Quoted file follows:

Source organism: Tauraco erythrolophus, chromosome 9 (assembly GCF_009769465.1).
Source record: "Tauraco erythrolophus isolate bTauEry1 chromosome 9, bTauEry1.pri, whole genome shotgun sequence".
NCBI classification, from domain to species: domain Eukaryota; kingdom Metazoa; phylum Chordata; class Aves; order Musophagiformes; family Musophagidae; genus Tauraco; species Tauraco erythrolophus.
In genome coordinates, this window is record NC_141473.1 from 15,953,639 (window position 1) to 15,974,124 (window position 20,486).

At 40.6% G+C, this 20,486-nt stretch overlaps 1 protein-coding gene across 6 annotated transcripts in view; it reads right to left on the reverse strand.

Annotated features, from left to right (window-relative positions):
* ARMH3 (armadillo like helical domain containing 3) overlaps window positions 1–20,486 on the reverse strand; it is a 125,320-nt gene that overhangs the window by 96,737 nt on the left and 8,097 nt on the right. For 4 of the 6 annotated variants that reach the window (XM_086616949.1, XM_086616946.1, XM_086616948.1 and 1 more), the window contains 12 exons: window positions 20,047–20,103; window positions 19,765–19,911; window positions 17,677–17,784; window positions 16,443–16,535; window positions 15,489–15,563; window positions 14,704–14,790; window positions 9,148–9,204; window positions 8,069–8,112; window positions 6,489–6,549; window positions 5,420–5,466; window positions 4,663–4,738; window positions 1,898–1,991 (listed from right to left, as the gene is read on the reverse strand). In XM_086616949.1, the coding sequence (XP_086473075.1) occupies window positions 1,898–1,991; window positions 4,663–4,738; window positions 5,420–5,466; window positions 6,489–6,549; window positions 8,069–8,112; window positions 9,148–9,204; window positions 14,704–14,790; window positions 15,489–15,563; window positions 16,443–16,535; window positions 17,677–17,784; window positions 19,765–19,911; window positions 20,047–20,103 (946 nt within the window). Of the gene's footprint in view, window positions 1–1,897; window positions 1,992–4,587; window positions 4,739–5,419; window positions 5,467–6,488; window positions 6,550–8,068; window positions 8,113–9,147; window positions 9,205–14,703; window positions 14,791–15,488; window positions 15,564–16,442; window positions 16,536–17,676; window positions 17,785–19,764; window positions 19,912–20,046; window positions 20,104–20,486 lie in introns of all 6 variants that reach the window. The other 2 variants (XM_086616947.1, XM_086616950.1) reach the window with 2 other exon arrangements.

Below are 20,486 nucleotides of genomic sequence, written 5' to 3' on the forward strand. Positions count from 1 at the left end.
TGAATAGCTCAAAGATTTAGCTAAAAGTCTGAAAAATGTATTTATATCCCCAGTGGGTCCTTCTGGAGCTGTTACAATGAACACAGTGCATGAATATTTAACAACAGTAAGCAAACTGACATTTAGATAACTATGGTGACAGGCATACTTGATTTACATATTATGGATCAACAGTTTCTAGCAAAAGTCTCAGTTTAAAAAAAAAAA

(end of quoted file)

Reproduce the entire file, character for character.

Source organism: Tauraco erythrolophus, chromosome 9 (assembly GCF_009769465.1).
Source record: "Tauraco erythrolophus isolate bTauEry1 chromosome 9, bTauEry1.pri, whole genome shotgun sequence".
NCBI classification, from domain to species: domain Eukaryota; kingdom Metazoa; phylum Chordata; class Aves; order Musophagiformes; family Musophagidae; genus Tauraco; species Tauraco erythrolophus.
In genome coordinates, this window is record NC_141473.1 from 15,953,639 (window position 1) to 15,974,124 (window position 20,486).

At 40.6% G+C, this 20,486-nt stretch overlaps 1 protein-coding gene across 6 annotated transcripts in view; it reads right to left on the reverse strand.

Annotated features, from left to right (window-relative positions):
* ARMH3 (armadillo like helical domain containing 3) overlaps window positions 1–20,486 on the reverse strand; it is a 125,320-nt gene that overhangs the window by 96,737 nt on the left and 8,097 nt on the right. For 4 of the 6 annotated variants that reach the window (XM_086616949.1, XM_086616946.1, XM_086616948.1 and 1 more), the window contains 12 exons: window positions 20,047–20,103; window positions 19,765–19,911; window positions 17,677–17,784; window positions 16,443–16,535; window positions 15,489–15,563; window positions 14,704–14,790; window positions 9,148–9,204; window positions 8,069–8,112; window positions 6,489–6,549; window positions 5,420–5,466; window positions 4,663–4,738; window positions 1,898–1,991 (listed from right to left, as the gene is read on the reverse strand). In XM_086616949.1, the coding sequence (XP_086473075.1) occupies window positions 1,898–1,991; window positions 4,663–4,738; window positions 5,420–5,466; window positions 6,489–6,549; window positions 8,069–8,112; window positions 9,148–9,204; window positions 14,704–14,790; window positions 15,489–15,563; window positions 16,443–16,535; window positions 17,677–17,784; window positions 19,765–19,911; window positions 20,047–20,103 (946 nt within the window). Of the gene's footprint in view, window positions 1–1,897; window positions 1,992–4,587; window positions 4,739–5,419; window positions 5,467–6,488; window positions 6,550–8,068; window positions 8,113–9,147; window positions 9,205–14,703; window positions 14,791–15,488; window positions 15,564–16,442; window positions 16,536–17,676; window positions 17,785–19,764; window positions 19,912–20,046; window positions 20,104–20,486 lie in introns of all 6 variants that reach the window. The other 2 variants (XM_086616947.1, XM_086616950.1) reach the window with 2 other exon arrangements.

Below are 20,486 nucleotides of genomic sequence, written 5' to 3' on the forward strand. Positions count from 1 at the left end.
TGAATAGCTCAAAGATTTAGCTAAAAGTCTGAAAAATGTATTTATATCCCCAGTGGGTCCTTCTGGAGCTGTTACAATGAACACAGTGCATGAATATTTAACAACAGTAAGCAAACTGACATTTAGATAACTATGGTGACAGGCATACTTGATTTACATATTATGGATCAACAGTTTCTAGCAAAAGTCTCAGTTTAAAAAAAAAAA